So far, as the funds follow strict KYC norms, particularly identity and source of investible monies, coupled with a stringent regulatory regime of the jurisdiction housing the fund, such concerns are unfounded and baseless. Equally important is confidentiality and protection of taxpayers’ data, an integral taxpayer right. The same principles apply for investment holding and funding structures. This, coupled with mobility of capital and availability of offshore funding, lead businesses to implement structures to tailor individual needs. The expose in the Paradise Papers prompted the Mauritius Prime Minister to condemn the ICIJ for labelling the island nation as a “tax haven”, listing down tax reforms and regulatory measures that have been taken to address transparency requirements—all aligned to the OECD BEPS recommendations that the island nation is a signatory to.

In the past decade, regulators and tax administrators have made progress to lay down new benchmarks for transparency, particularly on trust and beneficial ownership structures, which has gained unprecedented prominence in the international tax policy debate. Besides, the attention on illicit funding for illegal activities, such as drug trafficking, money laundering and terrorist funding, closer cooperation between intergovernmental agencies has become a norm in the past two decades—the emergence of transparency and information exchange can be traced back to the statements issued during the meeting of finance ministers and central bankers at the 2004 Berlin G20 meet.

The transparency debate received a renewed thrust after the financial crisis of 2008, prompting global leaders to crack the whip on offshore accounts, paving way for the OECD-led BEPS exercise. A visible outcome of the debate has led to rush in (currently estimated at almost 1,000) signing of tax information exchange agreements modeled on OECD standards. The world is witnessing India at the forefront of the debate and leading the race for signing information exchange agreements with its treaty and non-treaty partners, aligned to the larger economic goal to weed out parallel economy. The Global Forum, an OECD lead group responsible for implementation of standards via a peer review process, consists of five important pillars:

  • Availability of reliable information on requests by countries; • Information relevant for enforcement of domestic law without ‘fishing expeditions’; • Elimination of restrictions on exchange of information citing banking secrecy laws or non-fulfillment of tax criminality test; • Confidentiality of information; and • Safeguarding taxpayers’ rights.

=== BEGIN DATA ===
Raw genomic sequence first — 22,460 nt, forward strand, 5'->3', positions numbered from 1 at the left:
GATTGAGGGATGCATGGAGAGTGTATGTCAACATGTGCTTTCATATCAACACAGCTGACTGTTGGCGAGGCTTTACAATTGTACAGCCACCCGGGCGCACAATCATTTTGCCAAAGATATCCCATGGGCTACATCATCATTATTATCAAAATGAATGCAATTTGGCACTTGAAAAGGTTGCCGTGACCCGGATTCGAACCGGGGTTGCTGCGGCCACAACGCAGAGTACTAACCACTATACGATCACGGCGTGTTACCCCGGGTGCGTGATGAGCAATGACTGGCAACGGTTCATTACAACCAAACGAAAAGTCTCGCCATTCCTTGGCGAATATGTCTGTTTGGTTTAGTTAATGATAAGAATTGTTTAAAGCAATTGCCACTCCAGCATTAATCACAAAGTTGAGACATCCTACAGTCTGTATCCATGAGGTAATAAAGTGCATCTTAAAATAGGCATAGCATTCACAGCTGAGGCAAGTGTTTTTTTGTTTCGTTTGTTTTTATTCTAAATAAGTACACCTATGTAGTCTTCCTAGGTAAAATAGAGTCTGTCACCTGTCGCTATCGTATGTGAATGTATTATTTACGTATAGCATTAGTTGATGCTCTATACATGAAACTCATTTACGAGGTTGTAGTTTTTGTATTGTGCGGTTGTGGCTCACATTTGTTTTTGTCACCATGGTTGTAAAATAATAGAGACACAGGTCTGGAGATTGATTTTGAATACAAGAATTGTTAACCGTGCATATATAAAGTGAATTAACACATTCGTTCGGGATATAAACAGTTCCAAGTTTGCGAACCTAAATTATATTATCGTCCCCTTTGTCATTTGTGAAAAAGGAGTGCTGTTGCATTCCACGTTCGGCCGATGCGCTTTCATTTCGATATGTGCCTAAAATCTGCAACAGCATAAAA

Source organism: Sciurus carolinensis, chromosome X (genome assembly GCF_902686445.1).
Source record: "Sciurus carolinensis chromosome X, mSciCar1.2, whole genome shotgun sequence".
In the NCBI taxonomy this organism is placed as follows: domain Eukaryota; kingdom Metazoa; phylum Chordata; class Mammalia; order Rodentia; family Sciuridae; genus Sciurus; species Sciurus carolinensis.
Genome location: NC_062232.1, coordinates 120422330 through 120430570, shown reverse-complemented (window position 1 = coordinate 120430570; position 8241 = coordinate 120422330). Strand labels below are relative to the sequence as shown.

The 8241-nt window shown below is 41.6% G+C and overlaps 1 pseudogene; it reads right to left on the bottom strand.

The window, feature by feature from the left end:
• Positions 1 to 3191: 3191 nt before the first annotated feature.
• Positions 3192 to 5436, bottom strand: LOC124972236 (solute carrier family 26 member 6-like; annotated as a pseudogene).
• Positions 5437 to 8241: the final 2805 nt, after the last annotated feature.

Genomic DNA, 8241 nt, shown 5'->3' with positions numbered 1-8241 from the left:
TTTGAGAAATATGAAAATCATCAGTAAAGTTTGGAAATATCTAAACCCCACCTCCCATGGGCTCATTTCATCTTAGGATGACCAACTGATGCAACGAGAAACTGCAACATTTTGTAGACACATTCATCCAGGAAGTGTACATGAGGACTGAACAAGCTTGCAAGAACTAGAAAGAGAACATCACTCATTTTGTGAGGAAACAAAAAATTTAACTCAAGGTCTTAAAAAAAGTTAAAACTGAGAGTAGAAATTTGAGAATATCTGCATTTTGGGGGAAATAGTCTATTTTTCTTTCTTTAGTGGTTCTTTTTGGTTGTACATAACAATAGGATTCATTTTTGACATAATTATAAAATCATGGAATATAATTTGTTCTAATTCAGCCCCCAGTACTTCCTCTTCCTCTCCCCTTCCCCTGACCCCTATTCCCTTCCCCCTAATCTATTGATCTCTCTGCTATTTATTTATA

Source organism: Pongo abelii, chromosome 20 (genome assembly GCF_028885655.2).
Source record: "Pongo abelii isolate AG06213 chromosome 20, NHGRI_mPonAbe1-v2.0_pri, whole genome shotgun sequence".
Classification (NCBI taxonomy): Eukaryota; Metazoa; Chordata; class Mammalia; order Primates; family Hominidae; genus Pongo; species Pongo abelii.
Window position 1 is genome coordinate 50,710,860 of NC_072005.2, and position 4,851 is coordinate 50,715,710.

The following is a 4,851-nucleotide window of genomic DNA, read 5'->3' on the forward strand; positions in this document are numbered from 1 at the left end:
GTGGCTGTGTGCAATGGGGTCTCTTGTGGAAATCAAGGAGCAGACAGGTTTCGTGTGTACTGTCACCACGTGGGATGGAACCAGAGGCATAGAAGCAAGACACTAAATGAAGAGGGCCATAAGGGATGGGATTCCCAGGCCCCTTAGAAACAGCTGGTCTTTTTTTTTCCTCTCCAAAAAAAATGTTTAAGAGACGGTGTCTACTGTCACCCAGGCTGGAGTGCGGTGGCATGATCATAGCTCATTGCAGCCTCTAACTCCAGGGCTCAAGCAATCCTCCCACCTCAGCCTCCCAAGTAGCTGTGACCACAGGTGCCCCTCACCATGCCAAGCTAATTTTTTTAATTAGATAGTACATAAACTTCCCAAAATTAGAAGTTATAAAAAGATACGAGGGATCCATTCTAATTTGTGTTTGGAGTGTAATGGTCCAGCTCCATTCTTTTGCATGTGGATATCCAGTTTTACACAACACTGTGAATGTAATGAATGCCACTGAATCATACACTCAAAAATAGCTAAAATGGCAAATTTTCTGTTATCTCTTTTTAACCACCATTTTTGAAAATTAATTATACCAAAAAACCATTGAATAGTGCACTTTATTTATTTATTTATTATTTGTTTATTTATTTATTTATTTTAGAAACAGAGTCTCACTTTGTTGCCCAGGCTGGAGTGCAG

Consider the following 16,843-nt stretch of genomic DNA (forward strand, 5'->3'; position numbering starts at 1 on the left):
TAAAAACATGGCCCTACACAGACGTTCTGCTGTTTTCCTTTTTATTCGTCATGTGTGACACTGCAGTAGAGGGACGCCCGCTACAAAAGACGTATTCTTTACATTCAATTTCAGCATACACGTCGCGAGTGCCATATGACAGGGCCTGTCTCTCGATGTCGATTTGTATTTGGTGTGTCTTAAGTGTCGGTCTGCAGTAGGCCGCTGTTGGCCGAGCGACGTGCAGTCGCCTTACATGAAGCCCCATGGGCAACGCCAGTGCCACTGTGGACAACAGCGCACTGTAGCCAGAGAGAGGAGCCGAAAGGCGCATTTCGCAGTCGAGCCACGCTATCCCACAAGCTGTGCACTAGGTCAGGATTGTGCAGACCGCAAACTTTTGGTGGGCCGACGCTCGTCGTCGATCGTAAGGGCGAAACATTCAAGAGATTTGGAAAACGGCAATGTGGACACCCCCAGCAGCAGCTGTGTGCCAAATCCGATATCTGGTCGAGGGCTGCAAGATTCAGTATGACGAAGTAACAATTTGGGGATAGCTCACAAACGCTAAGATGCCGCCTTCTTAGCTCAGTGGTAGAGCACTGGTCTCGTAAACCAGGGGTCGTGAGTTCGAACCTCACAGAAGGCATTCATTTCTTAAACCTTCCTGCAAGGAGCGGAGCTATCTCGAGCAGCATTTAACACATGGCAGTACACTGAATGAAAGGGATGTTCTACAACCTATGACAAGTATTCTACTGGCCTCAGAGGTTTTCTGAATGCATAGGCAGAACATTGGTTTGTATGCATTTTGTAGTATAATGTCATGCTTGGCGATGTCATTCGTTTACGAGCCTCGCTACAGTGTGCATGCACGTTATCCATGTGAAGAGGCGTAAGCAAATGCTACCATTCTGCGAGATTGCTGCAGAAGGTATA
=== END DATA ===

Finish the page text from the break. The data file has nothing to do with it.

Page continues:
Such path-breaking changes will have to be calibrated by tax administrators to implement domestic law changes and simultaneously adhere to commitments under the international law. Frictions between the two are bound to arise and sensationalism of the likes of “Panama and Paradise Papers” will accentuate challenges for legitimate tax-compliant investors and tax administrators. Take, for instance, the ongoing tussle between the European Commission and US technology giants, prompting the EC to assess back taxes for allegedly availing state aids. Interestingly, EU member states whose domestic laws allowed businesses to set up such structures (and, in the process, avail of tax advantages) are siding multinational giants, besides creating discomfort between tax administrations across the Atlantic. Whilst the debate will continue until the trail in the European Court of Justice achieves finality or better sense prevails on governments to negotiate an “out of court” settlement, businesses are coming under increasing scrutiny of media supported by public sympathy. Multinationals embroiled in state aid cases in EU member states find themselves squeezed between the Internal Revenue Service (of the US) and EC orders, virtually directing implementation of new transfer pricing regime under BEPS, which should logically apply for the future.

The emergence of new BEPS standards and its roll-out can be made less turbulent for legitimate businesses with greater rigour on nations implementing such measures in a coordinated and consistent manner. The US initiative to implement its Foreign Account Tax Compliance Act (FATCA) for US nationals mandating reporting requirements for foreign banks and intermediaries is extremely complex, besides imposing an extraterritorial obligation on banking institutions. Similarly, BEPS Action Point 13 on corporate tax transparency with emphasis on common global reporting template called “country by country reporting” will make wealth of information available to tax administrations across the globe. Given the trend, governments and taxpayers will need to contextualise transparency—by whom, for whom and about what: who should disclose the information (active transparency); for whom should the information be disclosed (passive transparency); and what kind of information should be disclosed. Whilst governments give contextual meaning to the above questions, let’s not lose sight of confidentiality of taxpayers’ data and safeguarding their rights. A demoralised business will hamper capital building for growth, lead to shortage of funds to meet social obligations, and curb new employment generation opportunities, particularly for emerging nations, leaving meeting of larger economic goals a mirage.

The writer is Managing Partner, BMR Legal. The views are personal.